A Review Article -- By: Jonathan Armstrong
RAR 8:4 (Fall 1999) p. 191
A Review Article
Guarding The Holy Fire: The Evangelicalism Of John R. W. Stott, J. I. Packer, And Alister Mcgrath, Roger Steer. Grand Rapids, Michigan: Baker (1999). 368 pages, paper, $25.99.
Roger Steer, a non-Anglican and the acclaimed biographer of both J. Hudson Taylor and George Müller, now provides the wider evangelical cause with a most important look at the impact of evangelical faith and practice upon the Anglican communion. In his Introduction Steer offers a clear sense of the direction his work will take when he writes:
This is the story of a brand of Christianity which, at its best, has burned with the fire both of holiness and evangelicalism. I chose the title because I think it captures the zeal, commitment and burning spirituality which have characterized the best manifestations of Anglican Evangelicalism from the days of Wycliffe and the Lollards to the era when the present Archbishop of Canterbury found Christ in an Evangelical parish church (9).
To my mind Steer accomplishes his purpose quite well. He never passes over the ambiguities of Anglicanism without
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criticism. He doesn’t miss the subtleties of the story either. He plainly demonstrates that Anglicanism has always produced a mixture of seeming opposites.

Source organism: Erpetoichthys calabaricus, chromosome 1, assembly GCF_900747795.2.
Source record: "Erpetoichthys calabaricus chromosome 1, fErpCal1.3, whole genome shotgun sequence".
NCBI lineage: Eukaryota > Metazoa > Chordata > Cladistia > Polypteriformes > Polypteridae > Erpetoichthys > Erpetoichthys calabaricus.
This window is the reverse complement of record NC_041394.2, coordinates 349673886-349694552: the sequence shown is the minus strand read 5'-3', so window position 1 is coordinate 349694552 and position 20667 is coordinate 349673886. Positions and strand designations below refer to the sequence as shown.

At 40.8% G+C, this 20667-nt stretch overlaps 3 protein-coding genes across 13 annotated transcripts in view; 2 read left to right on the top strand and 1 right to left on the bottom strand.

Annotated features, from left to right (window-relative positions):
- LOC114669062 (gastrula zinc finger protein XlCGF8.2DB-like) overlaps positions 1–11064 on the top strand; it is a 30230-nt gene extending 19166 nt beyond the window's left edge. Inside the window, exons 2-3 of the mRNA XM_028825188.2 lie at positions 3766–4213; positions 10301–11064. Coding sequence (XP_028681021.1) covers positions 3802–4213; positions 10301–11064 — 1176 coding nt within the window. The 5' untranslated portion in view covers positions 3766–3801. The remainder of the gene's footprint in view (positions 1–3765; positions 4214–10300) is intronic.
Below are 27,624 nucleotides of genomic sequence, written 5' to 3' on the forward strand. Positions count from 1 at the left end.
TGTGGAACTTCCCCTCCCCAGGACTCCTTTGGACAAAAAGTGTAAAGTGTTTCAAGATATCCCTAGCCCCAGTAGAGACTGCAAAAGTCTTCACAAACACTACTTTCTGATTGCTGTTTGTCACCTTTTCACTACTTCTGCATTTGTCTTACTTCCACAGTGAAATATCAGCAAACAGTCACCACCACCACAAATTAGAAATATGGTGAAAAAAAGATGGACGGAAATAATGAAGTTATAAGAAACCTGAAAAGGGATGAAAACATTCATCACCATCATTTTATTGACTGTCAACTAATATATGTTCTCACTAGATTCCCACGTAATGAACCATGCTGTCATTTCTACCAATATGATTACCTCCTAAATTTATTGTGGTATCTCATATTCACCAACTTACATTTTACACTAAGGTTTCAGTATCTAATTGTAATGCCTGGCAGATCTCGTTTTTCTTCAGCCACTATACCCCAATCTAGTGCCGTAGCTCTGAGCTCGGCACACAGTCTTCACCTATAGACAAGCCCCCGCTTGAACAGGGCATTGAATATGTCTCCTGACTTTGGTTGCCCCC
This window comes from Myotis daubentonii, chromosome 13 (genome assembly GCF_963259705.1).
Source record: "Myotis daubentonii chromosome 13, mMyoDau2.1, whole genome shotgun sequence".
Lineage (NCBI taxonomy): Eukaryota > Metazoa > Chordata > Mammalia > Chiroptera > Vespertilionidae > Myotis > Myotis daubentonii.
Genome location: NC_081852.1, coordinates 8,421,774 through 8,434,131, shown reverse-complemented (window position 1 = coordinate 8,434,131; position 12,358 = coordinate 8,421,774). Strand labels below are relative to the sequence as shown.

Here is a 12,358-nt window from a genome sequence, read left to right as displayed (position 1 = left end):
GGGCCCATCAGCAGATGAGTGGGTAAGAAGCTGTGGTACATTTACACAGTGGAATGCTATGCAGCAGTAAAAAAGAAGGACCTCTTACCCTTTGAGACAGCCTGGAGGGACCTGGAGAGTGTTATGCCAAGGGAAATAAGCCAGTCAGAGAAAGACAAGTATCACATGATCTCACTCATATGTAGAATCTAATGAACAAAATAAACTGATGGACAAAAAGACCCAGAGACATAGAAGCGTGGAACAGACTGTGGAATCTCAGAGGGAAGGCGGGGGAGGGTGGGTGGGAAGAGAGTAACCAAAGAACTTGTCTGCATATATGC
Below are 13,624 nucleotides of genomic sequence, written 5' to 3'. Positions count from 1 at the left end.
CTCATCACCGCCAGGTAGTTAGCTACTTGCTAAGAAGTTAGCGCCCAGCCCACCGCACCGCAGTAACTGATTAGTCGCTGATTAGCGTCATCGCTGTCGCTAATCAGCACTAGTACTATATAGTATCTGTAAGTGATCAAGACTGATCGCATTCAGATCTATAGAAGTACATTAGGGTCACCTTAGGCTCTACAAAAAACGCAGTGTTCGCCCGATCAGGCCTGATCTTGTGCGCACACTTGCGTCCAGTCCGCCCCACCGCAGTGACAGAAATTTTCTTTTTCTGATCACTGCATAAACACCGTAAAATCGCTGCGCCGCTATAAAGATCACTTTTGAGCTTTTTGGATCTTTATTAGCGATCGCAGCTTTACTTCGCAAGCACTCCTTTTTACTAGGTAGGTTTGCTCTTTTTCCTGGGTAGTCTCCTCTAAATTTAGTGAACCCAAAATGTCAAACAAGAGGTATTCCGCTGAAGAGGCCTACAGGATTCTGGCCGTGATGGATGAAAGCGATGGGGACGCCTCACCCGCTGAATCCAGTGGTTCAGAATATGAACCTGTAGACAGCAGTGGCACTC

Born as a communion of English churches which formally broke away from Rome because of the dissolution of Henry VIII’s marriage, Anglicanism from its beginning had the influence of both Catholic and evangelical streams. Consider for a moment the historic roots of reform in England. John Wycliffe (1330–84), whose ideas and life anticipated the Reformation to no small degree, left an indelible mark on the English churches. Long before the break with Rome, over two centuries later, English Christianity plainly had a distinctly “evangelical” flavor. This flavor has continued for over six hundred years. Wycliffe’s parish church (St. Mary’s of Lutterworth) stands in the present time. On the south side of the church is what had been called for centuries “Wycliffe’s door.” This door is so called because the great preacher was actually carried through this entrance to his death after he had suffered a stroke while leading worship on December 31, 1384. But it was John Huss (c. 1372–1415), the Bohemian reformer and Wycliffe’s most famous disciple, who spread his evangelical ideas even more widely, leading to the people called Lollards (a Dutch word meaning “mumblers”). These Lollards focused upon simple preaching and tracts which stressed the need for “personal faith in and obedience to Christ and the Bible” (19). The Lollards laid great emphasis upon the written Scri...
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